My Dance Hero: Marge Hendrick on Monique Loudières

My Dance Hero: Marge Hendrick on Monique Loudières

credit: Christina Riley

Scottish Ballet soloist on the famed French dancer

Marge Hendrick trained at the Conservatory National Supérieur of Paris and Junior Ballet classique CNSMDP, before joining Scottish Ballet in 2012 where she was promoted to Soloist in 2016. Having starred in a number of productions over the years from Christopher Hampson's Hansel & Gretel to Cinderella, she is currently performing in The Fairy's Kiss.

Here Hendrick talks about Monique Loudières, Paris Opera Ballet's renowned principal dancer who was with the company from 1967 until she retired from the stage in 1996.

For more, read Constance Devernay on Monique Loudières, Grace Horler on Zenaida Yanowsky and Matthew Broadbent on Wayne Sleep.

Who is your dance hero?
Monique Loudières, a former principal at Paris Opera, an 'étoile' ('star') as we call them there.

When did you first discover her?
I was maybe 14. It was when I watched the DVD of Rudolf Nureyev's Romeo and Juliet.

What is it about Monique's work that appeals to you?
She was such a refined dancer, from her foot work to her upper body. She was not the kind of dancer with amazing lines and feet, she says that herself: she had to make her legs and feet look beautiful and interesting. Also, she showed so much pleasure while she was dancing, it was very inspiring!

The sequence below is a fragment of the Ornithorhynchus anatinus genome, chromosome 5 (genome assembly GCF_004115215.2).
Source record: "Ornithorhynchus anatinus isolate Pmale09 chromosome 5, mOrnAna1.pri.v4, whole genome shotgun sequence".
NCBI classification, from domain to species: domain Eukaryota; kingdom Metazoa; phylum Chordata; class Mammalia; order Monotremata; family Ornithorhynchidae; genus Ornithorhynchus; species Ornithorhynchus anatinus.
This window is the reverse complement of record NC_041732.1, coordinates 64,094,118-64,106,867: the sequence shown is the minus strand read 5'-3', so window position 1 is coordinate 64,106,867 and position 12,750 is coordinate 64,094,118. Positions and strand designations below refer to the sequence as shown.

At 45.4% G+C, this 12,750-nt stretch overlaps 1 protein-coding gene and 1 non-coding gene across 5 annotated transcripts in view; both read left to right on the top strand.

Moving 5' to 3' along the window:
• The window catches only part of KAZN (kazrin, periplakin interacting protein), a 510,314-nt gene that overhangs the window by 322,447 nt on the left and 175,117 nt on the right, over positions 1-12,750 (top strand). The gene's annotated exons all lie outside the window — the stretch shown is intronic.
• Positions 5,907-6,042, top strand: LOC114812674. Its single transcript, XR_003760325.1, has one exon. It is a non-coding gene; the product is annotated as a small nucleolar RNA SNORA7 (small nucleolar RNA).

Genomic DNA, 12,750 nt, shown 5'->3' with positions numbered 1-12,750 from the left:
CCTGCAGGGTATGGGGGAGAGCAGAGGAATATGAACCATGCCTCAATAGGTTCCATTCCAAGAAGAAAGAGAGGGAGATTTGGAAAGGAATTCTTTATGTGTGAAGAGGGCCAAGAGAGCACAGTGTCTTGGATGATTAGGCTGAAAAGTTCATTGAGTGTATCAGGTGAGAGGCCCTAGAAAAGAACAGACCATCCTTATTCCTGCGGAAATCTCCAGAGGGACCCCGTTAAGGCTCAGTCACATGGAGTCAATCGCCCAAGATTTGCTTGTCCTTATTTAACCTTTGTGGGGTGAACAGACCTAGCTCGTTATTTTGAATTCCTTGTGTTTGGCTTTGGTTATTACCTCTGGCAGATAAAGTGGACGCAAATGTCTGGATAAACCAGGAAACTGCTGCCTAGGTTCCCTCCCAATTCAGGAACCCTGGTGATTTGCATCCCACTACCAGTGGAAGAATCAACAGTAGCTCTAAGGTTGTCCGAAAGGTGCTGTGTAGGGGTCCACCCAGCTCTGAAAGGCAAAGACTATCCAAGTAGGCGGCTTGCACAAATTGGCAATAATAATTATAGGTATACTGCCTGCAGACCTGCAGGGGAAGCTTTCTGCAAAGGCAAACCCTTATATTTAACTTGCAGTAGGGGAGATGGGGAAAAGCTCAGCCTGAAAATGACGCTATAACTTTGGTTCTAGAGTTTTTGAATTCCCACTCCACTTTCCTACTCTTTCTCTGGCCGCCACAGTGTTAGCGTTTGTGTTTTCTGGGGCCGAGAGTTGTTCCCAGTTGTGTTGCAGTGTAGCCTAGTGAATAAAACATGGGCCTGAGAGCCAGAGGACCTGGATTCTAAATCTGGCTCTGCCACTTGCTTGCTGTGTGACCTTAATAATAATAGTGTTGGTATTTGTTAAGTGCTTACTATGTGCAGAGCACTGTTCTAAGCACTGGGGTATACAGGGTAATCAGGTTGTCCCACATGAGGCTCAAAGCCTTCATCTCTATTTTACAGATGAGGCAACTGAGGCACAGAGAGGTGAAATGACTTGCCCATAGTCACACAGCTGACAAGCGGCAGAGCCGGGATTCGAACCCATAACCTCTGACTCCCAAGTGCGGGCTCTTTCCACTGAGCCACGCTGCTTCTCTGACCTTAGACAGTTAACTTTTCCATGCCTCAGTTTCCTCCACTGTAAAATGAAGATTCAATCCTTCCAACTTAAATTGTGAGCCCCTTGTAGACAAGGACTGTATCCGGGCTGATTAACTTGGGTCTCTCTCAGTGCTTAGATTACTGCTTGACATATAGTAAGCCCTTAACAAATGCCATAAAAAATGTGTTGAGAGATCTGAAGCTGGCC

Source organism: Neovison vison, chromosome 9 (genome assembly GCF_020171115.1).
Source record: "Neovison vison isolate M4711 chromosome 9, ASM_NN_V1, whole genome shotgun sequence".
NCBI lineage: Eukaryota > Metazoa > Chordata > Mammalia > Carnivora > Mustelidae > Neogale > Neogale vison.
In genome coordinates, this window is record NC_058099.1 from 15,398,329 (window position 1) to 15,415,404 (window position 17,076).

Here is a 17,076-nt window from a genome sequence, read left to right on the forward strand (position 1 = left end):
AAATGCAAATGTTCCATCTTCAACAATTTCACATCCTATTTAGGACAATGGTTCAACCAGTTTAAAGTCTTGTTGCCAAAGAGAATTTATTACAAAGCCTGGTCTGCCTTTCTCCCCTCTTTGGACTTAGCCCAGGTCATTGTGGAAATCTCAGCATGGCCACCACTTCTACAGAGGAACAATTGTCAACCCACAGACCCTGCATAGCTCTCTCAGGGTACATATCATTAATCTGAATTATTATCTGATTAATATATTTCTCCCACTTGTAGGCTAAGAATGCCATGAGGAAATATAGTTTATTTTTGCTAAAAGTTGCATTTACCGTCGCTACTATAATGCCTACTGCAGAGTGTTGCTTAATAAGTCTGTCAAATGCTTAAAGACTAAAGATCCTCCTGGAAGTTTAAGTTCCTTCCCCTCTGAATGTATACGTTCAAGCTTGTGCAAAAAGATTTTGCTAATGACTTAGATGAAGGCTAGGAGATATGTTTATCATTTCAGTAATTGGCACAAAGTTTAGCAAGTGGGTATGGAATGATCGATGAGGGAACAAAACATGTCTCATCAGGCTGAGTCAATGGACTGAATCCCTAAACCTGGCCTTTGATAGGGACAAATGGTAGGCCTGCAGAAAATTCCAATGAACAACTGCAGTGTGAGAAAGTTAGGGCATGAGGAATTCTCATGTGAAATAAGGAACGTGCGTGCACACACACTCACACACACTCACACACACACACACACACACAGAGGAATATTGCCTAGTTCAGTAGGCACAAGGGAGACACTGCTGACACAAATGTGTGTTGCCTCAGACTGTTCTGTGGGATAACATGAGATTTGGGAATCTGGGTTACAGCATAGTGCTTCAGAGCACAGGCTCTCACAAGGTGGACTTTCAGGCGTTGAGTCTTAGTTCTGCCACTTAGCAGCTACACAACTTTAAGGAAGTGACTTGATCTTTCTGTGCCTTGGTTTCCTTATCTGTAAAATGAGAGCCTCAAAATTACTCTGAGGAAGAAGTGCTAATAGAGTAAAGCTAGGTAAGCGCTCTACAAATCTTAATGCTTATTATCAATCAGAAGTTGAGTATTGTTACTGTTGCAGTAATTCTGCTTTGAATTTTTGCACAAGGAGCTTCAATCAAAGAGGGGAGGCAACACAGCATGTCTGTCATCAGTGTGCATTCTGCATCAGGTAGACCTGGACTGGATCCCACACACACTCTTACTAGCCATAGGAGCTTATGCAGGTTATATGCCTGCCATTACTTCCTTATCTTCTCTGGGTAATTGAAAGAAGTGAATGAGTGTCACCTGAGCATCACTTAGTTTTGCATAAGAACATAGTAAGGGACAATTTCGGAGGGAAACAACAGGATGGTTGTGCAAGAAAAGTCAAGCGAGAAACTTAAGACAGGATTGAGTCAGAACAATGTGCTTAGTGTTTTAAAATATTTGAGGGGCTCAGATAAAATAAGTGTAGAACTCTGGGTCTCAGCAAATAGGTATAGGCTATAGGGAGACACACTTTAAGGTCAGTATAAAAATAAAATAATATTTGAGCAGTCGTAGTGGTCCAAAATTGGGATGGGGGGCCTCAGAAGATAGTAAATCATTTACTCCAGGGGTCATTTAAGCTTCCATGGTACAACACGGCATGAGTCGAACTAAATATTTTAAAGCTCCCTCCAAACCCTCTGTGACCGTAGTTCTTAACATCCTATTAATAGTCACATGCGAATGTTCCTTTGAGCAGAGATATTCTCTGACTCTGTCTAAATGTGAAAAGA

In what way has Monique influenced the dancer you have become?
I was so lucky to meet Monique at the Prix de Lausanne when I was 16. She was coaching a candidate and I managed to have a chat with her after the competition. She talked to me for so long; I was overwhelmed with information and thought I would never be able to take everything on board. A lot of it was about letting go, finding the pleasure in the movement, not being scared about people's judgement and getting noticed.

When you're a 16-year-old student at a prestigious ballet school, you're in your own bubble and a lot of what you're being taught is about technique. I then realised how right she was and how far I still had to go. From that day, I changed the way I was working, and even my teacher noticed it. It was my first step toward becoming the dancer I wanted to be. I took many other steps and started to believe I could do it! My work is still very influenced by what she said that day, it will never be forgotten.

Scottish Ballet: Stravinsky

Two contrasting works set to the music of Stravinsky: The Fairy's Kiss by Kenneth MacMillan and Christopher Hampson's The Rite of Spring.

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